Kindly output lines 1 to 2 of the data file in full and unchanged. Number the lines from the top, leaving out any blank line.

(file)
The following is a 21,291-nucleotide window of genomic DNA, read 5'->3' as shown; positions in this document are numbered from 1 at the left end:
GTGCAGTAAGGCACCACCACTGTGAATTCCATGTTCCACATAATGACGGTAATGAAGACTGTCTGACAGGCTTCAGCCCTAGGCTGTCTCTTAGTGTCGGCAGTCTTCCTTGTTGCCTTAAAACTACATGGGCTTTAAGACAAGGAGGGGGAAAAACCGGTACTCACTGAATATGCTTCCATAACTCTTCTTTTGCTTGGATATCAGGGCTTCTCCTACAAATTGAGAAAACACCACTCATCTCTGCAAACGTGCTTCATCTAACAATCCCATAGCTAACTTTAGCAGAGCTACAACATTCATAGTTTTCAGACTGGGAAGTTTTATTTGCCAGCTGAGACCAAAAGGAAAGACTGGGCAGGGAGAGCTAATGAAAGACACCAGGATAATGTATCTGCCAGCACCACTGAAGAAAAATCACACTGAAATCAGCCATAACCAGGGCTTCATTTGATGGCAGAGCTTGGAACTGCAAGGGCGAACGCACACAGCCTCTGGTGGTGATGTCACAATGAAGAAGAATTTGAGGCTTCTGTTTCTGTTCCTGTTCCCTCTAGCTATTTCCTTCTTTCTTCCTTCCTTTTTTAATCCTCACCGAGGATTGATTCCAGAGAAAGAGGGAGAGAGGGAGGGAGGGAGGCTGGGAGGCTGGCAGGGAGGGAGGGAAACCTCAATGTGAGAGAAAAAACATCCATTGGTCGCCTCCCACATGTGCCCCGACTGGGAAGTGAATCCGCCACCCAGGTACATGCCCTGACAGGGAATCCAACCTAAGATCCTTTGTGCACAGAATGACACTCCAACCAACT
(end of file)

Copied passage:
The following is a 21,291-nucleotide window of genomic DNA, read 5'->3' as shown; positions in this document are numbered from 1 at the left end:
GTGCAGTAAGGCACCACCACTGTGAATTCCATGTTCCACATAATGACGGTAATGAAGACTGTCTGACAGGCTTCAGCCCTAGGCTGTCTCTTAGTGTCGGCAGTCTTCCTTGTTGCCTTAAAACTACATGGGCTTTAAGACAAGGAGGGGGAAAAACCGGTACTCACTGAATATGCTTCCATAACTCTTCTTTTGCTTGGATATCAGGGCTTCTCCTACAAATTGAGAAAACACCACTCATCTCTGCAAACGTGCTTCATCTAACAATCCCATAGCTAACTTTAGCAGAGCTACAACATTCATAGTTTTCAGACTGGGAAGTTTTATTTGCCAGCTGAGACCAAAAGGAAAGACTGGGCAGGGAGAGCTAATGAAAGACACCAGGATAATGTATCTGCCAGCACCACTGAAGAAAAATCACACTGAAATCAGCCATAACCAGGGCTTCATTTGATGGCAGAGCTTGGAACTGCAAGGGCGAACGCACACAGCCTCTGGTGGTGATGTCACAATGAAGAAGAATTTGAGGCTTCTGTTTCTGTTCCTGTTCCCTCTAGCTATTTCCTTCTTTCTTCCTTCCTTTTTTAATCCTCACCGAGGATTGATTCCAGAGAAAGAGGGAGAGAGGGAGGGAGGGAGGCTGGGAGGCTGGCAGGGAGGGAGGGAAACCTCAATGTGAGAGAAAAAACATCCATTGGTCGCCTCCCACATGTGCCCCGACTGGGAAGTGAATCCGCCACCCAGGTACATGCCCTGACAGGGAATCCAACCTAAGATCCTTTGTGCACAGAATGACACTCCAACCAACT